Nutrition labels improve understanding

February 2, 2017 by Suzi Phillips

Nutrition labels have a minor impact on New Zealand consumer healthy food choices, according to the latest study from the University of Auckland.

The study involved 1357 New Zealander shoppers split into three groups of about 400 each and randomly allocated to one of three labels: Traffic Light labels, Health Star Rating labels, or Nutrition Information Panels.

Participants used their smartphones to scan food products in supermarkets to 'see' the allocated .

The study concluded that labels which interpret healthiness such as Traffic Light labels and Health Star Rating labels, had little impact on food purchases among study participants, compared with the traditional Nutrition Information Panel label.

Those using the interpretive labels found them significantly more useful and easier to understand than those using the Nutrition Information Panels.

"The study also found that frequent users of the two interpretive labels had significantly healthier food purchases than frequent users of Nutrition Information Panels," says lead author, Professor Cliona Ni Mhurchu from the University's National Institute for Health Innovation.

"The trial results suggest that interpretive front of pack labels do not significantly influence food choices at a population level, although they appear useful for a subgroup of people who use labels a lot" she says.

"Our findings, together with the known effects of these labels on food industry product improvement, support including interpretive front-of-pack labels like the Health Star Rating labels in strategies to improve diets."

"Comprehensive nutrition policies will however be essential to achieve meaningful improvements in population diets," she says. "These include World Health Organization-backed strategies such as restricting marketing of unhealthy food to kids, taxes on sugary drinks, and healthy food policies in schools and hospitals."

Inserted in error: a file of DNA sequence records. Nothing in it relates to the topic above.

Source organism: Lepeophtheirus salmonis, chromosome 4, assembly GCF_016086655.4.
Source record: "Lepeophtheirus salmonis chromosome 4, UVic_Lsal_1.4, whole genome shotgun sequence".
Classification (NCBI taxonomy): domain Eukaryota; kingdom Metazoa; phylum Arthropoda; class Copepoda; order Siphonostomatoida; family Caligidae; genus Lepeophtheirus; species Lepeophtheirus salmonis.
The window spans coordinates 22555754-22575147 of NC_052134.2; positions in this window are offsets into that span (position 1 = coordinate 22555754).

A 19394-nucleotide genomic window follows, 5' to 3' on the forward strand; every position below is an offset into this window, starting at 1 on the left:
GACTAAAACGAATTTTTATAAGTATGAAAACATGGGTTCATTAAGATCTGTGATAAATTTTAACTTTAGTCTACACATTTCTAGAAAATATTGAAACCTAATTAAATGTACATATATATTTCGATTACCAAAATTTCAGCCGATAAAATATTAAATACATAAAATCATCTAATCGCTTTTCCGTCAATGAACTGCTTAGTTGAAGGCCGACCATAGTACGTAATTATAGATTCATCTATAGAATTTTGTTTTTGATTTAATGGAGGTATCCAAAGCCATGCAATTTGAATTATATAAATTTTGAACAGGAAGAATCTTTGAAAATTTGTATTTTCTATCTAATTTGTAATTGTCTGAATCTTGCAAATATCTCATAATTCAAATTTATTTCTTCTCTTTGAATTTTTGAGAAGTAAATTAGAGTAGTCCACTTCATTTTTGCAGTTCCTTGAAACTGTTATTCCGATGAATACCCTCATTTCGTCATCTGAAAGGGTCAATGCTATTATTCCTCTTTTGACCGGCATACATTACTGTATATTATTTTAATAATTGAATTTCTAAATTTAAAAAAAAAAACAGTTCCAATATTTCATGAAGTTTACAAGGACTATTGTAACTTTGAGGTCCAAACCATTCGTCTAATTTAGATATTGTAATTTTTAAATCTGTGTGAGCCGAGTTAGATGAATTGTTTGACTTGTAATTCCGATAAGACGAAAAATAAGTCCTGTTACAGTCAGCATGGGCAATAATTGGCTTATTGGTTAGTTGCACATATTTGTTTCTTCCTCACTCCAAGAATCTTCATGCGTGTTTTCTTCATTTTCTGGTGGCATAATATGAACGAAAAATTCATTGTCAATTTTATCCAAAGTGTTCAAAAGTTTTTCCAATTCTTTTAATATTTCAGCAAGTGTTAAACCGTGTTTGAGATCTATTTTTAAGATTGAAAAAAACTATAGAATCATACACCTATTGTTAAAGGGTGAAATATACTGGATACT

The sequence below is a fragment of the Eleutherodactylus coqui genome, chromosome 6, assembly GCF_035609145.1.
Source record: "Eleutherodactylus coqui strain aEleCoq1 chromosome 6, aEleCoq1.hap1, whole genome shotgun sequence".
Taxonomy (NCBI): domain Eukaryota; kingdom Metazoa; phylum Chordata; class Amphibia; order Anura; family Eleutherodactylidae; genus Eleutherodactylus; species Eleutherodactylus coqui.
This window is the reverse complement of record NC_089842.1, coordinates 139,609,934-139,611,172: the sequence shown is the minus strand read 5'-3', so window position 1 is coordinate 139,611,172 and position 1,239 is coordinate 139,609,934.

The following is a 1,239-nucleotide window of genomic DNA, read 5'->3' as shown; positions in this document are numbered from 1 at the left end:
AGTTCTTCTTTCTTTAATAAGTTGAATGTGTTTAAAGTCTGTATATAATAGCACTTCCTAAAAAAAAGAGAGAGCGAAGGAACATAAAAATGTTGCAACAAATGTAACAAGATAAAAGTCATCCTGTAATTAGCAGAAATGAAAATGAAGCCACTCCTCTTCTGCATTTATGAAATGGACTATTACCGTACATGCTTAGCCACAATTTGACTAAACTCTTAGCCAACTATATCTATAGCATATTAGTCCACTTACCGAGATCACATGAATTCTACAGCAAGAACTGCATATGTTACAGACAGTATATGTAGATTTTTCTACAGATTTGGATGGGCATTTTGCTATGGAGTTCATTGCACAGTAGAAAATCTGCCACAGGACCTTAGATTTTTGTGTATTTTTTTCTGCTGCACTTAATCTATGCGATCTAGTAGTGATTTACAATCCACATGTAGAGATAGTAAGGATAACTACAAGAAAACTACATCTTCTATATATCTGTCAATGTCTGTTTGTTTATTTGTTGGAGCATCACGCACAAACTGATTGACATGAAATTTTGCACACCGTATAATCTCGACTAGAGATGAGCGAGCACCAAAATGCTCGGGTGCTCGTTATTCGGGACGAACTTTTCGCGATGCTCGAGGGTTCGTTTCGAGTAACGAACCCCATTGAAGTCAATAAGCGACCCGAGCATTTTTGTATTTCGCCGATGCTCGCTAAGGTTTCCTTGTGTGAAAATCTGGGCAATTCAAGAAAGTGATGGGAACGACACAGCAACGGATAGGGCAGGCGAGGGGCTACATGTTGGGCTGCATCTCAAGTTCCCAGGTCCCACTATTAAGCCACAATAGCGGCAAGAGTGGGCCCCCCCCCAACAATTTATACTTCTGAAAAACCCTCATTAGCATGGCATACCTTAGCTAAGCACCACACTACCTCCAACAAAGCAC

She says there is evidence from overseas that mandatory or widely implemented front-of-pack labelling of foods has an effect on enhanced efforts by the food industry to improve the nutrient profile of products.

"Front-of-pack labels are designed to support healthier consumer but the main mechanism through which these labels work to affect diets may be by creating an incentive for the to create better quality products," she says.

The University of Auckland study was a world-first randomised controlled trial of nutrition labelling in a real-world setting, where participants could check randomly assigned labels on packaged products in any store across the entire country.

The trial delivered Traffic Light labels, Health Star Rating , or Nutrition Information Panels via a smartphone app, developed specifically for the study. The research was funded as part of a programme grant from the Health Research Council NZ.

The paper was published online in the American Journal of Clinical Nutrition.

Explore further: Smartphones deliver nutrition labelling study

Related Stories

How nutrition information leads you to buy more

January 14, 2016

Have you ever been to the supermarket and chosen foods based on nutrition labels? If so, be cautious, because the nutrition values you see on labels can substantially differ based on the recommended serving size, with undesired ...

Examining food labelling across Europe

June 11, 2013

The FLABEL project ('Food Labelling to Advance to Better Education for Life') was the first EU-funded research programme to examine nutrition labelling when it was launched three years ago. Now having ended, has it made an ...

Recommended for you

The social costs of smell loss in older women

March 22, 2017

A new study of older U.S. adults conducted by researchers from the Monell Center and collaborating institutions reports that a woman's social life is associated with how well her sense of smell functions. The study found ...

0 comments

Please sign in to add a comment. Registration is free, and takes less than a minute. Read more

Click here to reset your password.
Sign in to get notified via email when new comments are made.